Its definitely complicated, is there anyone who's an expert at explaining it simply =).

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    Moderator Dave Humphries's Avatar
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    Re: 'Colour' film

    Hi Matt,

    Although it is different, I would actually argue it's more similar than you might expect.
    Film "amplification" can happen when you process the roll of film, if you know you have "pushed" it; i.e. underexposed the whole roll by say, two or more stops*, then you can 'cook' it i.e. leave in the developer for longer to compensate and this is primarily what brings out the grain.
    If you don't over develop, you'll end up with really 'thin' negatives, almost transparent and the consequence is a very short print exposure.
    For transparency (slide) film, it'll be the opposite of course, a very dark slide.

    If a roll of film has been overexposed, it can also be under developed, not recommended, but this may improve grain.

    * less for transparencies as the film has less latitude to incorrect exposure.

    I'm reaching the limit of my memory and theoretical knowledge so I'll stop (hopefully) before I say something really silly.

    Cheers,

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    iPhillip's Avatar
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    Re: 'Colour' film

    Quote Originally Posted by milleniummuppet View Post
    Yea, that's how I understand digital noise, but I was really meaning film.
    It works a lot differentially, because sometimes you can use a 400 film and get next to no grain.
    Night photography can produce more noise - but why is that? sometimes you can use a 100 film and long shutter at night AND still get noise.

    Its definitely complicated, is there anyone who's an expert at explaining it simply =).
    In digital, noise can be amplified (like it is with ISO ratings) with long exposures, or multiple long exposures due to build up of heat in the sensor.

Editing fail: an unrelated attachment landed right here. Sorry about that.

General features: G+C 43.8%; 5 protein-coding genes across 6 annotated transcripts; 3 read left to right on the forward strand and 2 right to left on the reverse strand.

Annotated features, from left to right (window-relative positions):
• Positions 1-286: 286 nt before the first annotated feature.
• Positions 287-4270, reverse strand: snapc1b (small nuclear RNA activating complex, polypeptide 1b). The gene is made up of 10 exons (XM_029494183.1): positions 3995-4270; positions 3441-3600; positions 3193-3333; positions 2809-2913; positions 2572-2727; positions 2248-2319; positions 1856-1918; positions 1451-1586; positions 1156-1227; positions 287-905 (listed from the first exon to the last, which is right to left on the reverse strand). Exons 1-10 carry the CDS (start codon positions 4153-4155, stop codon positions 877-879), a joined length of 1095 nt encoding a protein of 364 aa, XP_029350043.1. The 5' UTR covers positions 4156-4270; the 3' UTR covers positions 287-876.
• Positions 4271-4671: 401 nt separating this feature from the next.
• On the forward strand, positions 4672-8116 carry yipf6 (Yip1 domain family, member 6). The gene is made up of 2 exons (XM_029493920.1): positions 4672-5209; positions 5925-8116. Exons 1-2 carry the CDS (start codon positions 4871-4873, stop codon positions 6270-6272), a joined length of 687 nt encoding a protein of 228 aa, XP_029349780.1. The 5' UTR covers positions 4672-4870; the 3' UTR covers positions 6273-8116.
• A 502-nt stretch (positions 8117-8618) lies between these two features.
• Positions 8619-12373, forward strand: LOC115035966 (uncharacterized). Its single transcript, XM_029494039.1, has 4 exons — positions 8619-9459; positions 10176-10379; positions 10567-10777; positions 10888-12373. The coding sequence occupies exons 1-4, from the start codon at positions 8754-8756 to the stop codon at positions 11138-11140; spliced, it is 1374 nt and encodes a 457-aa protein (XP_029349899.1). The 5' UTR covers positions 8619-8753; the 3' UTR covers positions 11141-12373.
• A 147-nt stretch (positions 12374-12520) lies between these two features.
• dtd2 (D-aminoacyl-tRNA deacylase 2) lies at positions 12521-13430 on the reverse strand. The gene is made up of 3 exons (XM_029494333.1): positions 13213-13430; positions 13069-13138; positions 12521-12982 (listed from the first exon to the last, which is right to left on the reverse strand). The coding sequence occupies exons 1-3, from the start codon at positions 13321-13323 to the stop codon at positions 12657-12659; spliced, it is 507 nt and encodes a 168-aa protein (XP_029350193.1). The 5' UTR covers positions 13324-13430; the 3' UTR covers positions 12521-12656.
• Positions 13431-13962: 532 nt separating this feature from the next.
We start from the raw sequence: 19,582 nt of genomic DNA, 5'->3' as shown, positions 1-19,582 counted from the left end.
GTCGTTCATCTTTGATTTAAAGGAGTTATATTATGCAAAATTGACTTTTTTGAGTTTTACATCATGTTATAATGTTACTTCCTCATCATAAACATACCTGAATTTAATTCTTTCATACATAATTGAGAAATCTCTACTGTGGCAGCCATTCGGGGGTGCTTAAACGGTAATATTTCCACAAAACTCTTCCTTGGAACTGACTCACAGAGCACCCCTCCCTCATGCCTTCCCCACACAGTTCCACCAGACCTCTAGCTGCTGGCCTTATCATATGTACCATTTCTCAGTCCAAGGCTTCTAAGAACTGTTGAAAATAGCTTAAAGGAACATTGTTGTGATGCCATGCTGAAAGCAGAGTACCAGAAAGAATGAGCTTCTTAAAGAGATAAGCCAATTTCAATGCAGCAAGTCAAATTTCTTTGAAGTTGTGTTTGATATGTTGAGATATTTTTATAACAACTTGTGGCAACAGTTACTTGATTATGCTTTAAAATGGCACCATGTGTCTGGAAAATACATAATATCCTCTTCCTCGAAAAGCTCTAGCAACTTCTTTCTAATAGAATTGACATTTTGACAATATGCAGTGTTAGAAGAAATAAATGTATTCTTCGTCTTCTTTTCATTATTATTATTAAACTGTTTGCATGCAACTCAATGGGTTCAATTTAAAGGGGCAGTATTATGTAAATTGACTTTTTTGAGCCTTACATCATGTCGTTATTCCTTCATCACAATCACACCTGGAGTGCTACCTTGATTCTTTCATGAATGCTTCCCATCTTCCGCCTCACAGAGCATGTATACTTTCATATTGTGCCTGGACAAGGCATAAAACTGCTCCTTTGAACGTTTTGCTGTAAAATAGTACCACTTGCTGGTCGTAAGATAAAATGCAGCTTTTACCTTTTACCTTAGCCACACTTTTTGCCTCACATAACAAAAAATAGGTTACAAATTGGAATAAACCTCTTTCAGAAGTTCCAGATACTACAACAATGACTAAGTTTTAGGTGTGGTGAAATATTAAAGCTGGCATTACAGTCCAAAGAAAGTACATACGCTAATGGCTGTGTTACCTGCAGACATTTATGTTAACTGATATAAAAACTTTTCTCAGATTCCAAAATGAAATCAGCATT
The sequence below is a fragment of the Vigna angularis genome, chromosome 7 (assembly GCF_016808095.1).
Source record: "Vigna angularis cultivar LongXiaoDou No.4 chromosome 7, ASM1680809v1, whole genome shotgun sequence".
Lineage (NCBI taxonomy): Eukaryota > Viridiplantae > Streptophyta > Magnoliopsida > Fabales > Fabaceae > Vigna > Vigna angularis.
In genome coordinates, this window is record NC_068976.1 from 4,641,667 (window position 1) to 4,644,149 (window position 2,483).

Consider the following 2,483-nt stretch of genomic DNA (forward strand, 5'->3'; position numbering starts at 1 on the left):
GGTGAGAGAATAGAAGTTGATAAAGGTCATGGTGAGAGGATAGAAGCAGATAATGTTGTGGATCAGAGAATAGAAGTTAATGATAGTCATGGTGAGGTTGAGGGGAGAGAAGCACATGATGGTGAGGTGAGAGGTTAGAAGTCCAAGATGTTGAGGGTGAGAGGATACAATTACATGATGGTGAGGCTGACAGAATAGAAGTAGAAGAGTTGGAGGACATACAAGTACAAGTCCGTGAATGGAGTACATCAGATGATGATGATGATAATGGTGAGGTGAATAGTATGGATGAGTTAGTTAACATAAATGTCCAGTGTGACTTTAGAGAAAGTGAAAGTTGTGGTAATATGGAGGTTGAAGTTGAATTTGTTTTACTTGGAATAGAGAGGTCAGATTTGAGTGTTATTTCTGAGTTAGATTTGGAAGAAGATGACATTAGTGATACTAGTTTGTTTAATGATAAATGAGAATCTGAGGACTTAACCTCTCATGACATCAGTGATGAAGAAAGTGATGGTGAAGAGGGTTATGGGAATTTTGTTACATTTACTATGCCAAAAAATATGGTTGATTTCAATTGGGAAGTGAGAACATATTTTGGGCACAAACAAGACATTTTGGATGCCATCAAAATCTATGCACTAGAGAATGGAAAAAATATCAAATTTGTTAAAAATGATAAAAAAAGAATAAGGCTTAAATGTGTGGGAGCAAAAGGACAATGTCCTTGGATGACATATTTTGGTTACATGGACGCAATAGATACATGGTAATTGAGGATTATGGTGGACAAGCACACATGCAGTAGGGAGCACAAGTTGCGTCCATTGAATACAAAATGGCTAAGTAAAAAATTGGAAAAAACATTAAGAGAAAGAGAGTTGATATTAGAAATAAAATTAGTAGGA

On film, grain is purely due to the chemical reaction between the emulsion and the developer. If you have a weak developing solution the chemical reaction is less violent over a longer period of time you get less grain. Whereas a short developing time with a strong dilution of developer takes less time to develop properly but the reaction is aggressive and creates more grain.

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    milleniummuppet's Avatar
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    Re: 'Colour' film

    [On film, grain is purely due to the chemical reaction between the emulsion and the developer. If you have a weak developing solution the chemical reaction is less violent over a longer period of time you get less grain. Whereas a short developing time with a strong dilution of developer takes less time to develop properly but the reaction is aggressive and creates more grain.[/quote]

    I'm pretty sure that's specific to B/W film.
    Colour is different, its something to do with the specific components of the film ( not silver emulsion like B/W ).
    Apparently the development time and chemical concentration will not significantly effect the 'grain' on colour film ( ask D Peirce ).
    Although I still don't know why .

    Perhaps the film was a little over-developed - I don't know ( I only have facilities to develop my own B/W ), but I understand about the light amplification principal.
    Its just from the gist I'm getting from all of this, there is another force at work that is being over-looked that causes that reaction to some images - "Hang on a minute! there shouldn't have been that much grain! Why has that happened?"